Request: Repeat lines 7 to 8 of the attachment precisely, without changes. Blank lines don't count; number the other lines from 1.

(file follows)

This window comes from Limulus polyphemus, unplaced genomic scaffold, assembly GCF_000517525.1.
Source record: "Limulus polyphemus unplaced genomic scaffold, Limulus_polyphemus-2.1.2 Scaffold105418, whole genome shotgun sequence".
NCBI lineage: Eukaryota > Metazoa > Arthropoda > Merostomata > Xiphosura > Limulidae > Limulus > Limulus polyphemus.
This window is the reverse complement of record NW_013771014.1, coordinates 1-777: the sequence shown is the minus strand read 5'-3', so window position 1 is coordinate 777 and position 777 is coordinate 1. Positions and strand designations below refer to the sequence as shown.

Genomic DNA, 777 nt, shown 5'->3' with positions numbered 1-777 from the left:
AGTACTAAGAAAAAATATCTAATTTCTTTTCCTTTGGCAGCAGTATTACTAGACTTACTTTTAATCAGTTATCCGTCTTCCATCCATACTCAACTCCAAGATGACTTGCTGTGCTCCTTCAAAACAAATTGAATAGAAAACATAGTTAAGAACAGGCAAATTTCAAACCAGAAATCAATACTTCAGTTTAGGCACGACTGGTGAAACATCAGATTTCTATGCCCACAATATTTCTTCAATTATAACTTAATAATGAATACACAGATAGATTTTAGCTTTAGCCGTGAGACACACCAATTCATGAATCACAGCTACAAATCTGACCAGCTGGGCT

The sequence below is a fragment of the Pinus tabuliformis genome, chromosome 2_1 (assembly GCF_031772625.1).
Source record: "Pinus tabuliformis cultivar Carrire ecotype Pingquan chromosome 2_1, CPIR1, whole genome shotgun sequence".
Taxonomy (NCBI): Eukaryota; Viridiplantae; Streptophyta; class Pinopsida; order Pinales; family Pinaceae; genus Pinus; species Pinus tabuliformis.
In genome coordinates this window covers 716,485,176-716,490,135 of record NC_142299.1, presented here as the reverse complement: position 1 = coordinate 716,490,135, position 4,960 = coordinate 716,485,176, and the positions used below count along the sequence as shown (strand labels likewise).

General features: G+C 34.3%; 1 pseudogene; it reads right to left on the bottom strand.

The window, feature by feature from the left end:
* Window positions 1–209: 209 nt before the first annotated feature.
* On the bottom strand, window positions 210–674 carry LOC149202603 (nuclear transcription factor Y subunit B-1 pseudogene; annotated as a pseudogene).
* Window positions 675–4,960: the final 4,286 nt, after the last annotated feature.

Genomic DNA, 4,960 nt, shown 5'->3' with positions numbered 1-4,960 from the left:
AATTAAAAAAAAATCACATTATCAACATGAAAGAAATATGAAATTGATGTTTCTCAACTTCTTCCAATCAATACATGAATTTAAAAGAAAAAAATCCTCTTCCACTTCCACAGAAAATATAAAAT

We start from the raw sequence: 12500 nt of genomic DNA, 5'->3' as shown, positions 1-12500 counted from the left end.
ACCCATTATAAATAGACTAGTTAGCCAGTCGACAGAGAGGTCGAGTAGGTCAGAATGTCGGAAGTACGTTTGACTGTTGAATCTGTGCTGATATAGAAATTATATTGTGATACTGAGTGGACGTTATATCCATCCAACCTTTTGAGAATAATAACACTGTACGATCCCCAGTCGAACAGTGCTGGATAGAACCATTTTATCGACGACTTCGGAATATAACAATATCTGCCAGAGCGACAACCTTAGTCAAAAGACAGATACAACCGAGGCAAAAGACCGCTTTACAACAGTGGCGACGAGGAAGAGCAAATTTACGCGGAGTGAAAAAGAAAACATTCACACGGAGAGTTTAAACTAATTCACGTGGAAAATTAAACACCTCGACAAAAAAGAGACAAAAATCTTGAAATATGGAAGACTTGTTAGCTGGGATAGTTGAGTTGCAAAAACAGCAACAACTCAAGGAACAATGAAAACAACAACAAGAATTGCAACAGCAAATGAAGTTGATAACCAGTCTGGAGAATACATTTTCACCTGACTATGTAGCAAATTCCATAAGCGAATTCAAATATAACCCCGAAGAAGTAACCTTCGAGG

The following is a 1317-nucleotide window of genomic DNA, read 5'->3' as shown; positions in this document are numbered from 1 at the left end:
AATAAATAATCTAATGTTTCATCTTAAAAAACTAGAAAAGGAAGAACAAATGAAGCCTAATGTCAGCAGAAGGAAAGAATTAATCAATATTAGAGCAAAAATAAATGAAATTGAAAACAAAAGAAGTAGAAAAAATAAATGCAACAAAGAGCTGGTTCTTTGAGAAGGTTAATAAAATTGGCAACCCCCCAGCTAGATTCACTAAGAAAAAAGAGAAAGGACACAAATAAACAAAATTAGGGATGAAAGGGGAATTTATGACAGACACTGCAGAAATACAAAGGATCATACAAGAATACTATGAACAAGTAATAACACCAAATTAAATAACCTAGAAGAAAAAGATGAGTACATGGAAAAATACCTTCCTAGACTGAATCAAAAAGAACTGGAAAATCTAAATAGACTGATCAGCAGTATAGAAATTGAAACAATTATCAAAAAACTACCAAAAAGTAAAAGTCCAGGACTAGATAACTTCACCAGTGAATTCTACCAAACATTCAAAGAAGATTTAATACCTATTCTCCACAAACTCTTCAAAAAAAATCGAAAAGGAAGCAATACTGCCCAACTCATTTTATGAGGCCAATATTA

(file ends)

The sequence below is a fragment of the Pinus tabuliformis genome, chromosome 2_1 (assembly GCF_031772625.1).
Source record: "Pinus tabuliformis cultivar Carrire ecotype Pingquan chromosome 2_1, CPIR1, whole genome shotgun sequence".